You can forgive voters if they regard "Democratic tax reform" as an oxymoron right up there with George Carlin's oft-mocked "jumbo shrimp." While Republicans and conservatives have proposed major tax overhauls—including a flat income tax requiring only a postcard-sized return—Democrats and progressives have offered mostly small defenses of the current tax structure. This, in spite of the fact that they could point to a politically appealing reform of the tax code that fits well with their liberal ideology.
The fact is, more than 70 percent of U.S. families now pay more in payroll taxes than in the much-hated federal income tax. And payroll taxes are much more in need of reform.
As Ted Halstead writes in the Nation (April 20, 1998), payroll taxes are supposed to fund Social Security (that's FICA, for Federal Insurance Contributions Act), whose surpluses have covered budget deficits for nearly a generation. That means payroll taxes fund current government operations—just as the income tax does. But the payroll tax is the worst form of flat tax. Everyone, rich or poor, pays 7.65 percent (unless you're self-employed, then you pay a painful 15.3 percent)—until wages reach $68,400, after which they are not taxed at all. The payroll tax also exempts investment income, which the rich have and the poor don't. Since even the flat tax includes a healthy personal exemption, Halstead quips that "not even flat-tax proponents would be so devilish as to propose a tax that kicks in from the first dollars earned and sets a ceiling on the amount of wages to be taxed."
Democrats have long been the party of progressive taxation. So, if most families are hit harder by a flat tax than by a progressive one, it should be good politics to make the flat tax progressive. Halstead would do that by carving out a $10,000 payroll tax "personal exemption," similar to the one that already applies to income tax. This would protect a substantial portion of poor people's wages. Halstead then proposes that we plug the resulting $140 billion gap in Social Security funding by borrowing an ingenious British initiative: require businesses that emit greenhouse gases to purchase pollution permits. "Using this money would strengthen our economy, boost wages and job creation, fix our troubled tax system, and protect the environment, all without raising the deficit," he writes.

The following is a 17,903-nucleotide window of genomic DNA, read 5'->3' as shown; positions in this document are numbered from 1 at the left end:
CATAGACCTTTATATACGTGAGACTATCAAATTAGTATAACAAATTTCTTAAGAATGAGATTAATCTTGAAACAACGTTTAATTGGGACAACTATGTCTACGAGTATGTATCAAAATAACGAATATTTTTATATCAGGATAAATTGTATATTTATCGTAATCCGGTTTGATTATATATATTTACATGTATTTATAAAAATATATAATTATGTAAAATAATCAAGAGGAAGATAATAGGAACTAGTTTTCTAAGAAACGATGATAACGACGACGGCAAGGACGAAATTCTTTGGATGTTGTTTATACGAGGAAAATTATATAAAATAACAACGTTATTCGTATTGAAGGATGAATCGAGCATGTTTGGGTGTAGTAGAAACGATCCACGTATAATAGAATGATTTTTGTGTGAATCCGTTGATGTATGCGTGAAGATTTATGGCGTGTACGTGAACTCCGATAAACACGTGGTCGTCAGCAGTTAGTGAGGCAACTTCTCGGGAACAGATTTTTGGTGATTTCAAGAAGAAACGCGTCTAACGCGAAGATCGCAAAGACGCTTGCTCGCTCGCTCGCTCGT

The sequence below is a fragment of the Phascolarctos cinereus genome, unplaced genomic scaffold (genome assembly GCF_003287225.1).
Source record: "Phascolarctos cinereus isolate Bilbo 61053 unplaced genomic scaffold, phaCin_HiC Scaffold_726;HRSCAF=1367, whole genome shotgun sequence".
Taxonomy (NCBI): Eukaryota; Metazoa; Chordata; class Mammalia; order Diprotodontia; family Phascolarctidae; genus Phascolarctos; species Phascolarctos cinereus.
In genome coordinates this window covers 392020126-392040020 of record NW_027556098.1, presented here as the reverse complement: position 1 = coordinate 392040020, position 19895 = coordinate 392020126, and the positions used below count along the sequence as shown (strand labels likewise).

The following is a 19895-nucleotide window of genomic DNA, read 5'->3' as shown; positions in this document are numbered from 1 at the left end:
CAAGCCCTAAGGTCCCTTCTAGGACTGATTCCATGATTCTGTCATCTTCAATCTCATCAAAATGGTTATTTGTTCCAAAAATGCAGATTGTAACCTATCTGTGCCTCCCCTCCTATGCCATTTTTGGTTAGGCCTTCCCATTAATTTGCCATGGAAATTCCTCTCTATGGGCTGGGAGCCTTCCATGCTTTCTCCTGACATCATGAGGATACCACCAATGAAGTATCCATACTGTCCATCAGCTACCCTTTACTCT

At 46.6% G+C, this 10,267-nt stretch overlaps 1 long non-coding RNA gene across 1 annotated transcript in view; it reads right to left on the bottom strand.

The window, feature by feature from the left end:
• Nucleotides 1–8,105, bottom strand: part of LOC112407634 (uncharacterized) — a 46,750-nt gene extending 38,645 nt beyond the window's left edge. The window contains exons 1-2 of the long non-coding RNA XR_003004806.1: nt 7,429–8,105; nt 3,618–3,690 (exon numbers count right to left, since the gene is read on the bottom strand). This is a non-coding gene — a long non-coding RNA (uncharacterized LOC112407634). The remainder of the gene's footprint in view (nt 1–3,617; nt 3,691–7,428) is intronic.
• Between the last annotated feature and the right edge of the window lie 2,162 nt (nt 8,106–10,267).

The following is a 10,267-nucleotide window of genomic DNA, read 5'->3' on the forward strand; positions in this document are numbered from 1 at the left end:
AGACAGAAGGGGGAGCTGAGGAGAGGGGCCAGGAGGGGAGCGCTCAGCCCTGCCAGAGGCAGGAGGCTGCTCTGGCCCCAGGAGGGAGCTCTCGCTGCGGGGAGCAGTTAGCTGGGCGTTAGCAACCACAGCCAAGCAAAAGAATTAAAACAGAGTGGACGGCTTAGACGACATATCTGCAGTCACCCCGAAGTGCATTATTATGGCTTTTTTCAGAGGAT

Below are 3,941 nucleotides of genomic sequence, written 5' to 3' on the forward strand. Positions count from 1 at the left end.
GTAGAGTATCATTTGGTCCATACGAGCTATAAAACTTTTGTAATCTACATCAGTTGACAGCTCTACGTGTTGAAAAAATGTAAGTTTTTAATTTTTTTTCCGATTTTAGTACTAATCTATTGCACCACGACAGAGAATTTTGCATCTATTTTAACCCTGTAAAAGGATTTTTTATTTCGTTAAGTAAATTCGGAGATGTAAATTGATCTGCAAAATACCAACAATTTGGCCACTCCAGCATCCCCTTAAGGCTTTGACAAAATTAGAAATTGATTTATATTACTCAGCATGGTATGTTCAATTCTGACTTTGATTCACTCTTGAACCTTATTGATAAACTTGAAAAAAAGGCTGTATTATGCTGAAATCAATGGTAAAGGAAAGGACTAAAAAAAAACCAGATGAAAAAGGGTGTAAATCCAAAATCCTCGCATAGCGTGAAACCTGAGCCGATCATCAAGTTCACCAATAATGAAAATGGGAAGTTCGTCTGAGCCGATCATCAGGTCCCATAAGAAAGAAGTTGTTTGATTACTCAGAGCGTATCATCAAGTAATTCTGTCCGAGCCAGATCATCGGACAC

While a similar Clinton initiative to tax energy use sunk under the opposition of the energy industry and its unions a few years back, Halstead argues that linking such a plan to payroll tax cuts could unite environmentalists and labor, and win a lot of business support too. Employees may not realize it, but businesses also pay a payroll tax equal to what is deducted from worker paychecks. "Knowledge-based industries, which tend to be labor intensive but consume relatively little energy, now constitute 80 percent of the economy," Halstead calculates. "They would reap significant benefits from reduced labor costs, in exchange for increased pollution fees."
Linking pensions to pollution could have an unintended consequence, though, notes Left Business Observer editor Doug Henwood in his book Wall Street: How It Works and for Whom (Verso, 1997). "The government's interest would be to keep polluters polluting, much [as it] depends upon smokers for more and more revenue."
Joshua Micah Marshall offers another liberal tax reform idea in the American Prospect (May/June 1998), which lacks the environmental pluses and minuses, but is more sweeping and straightforward. He says the Democrats can win votes by making the payroll tax progressive—but still simple—and making the income tax simpler, but still progressive.
Marshall proposes progressive income tax brackets ranging from 10 to 34 percent, and he claims that most taxpayers would fall into the lowest bracket. That means flat-tax proponents would have a hard time making political hay with a 17 percent flat tax that would be more expensive for most voters. Then it's merely a matter of making the currently flat payroll tax more progressive. "If focus groups of downscale voters complain about the burden of taxes," Marshall reasons, "must we not conclude that their frustrations are tied to the payroll tax, of which they pay quite a lot, rather than income taxes, of which they pay very little?"
It's a good question: If payroll taxes are so huge, why hasn't the public gotten riled about them? In part, it's because the public believes that Social Security operates like a pension—you get out what you put in. But that's never been the case, Halstead maintains: "Current workers fund current retirees." And progressive payroll tax reformers risk bursting the "pension" myth and making Social Security seem more like a welfare program if they make the rich pay a greater share. But if the Donkey Party leads the charge to make those who can afford to pay help cash-strapped families breathe easier, there might be so many middle-class "welfare" beneficiaries that the party—and its principle—just might succeed.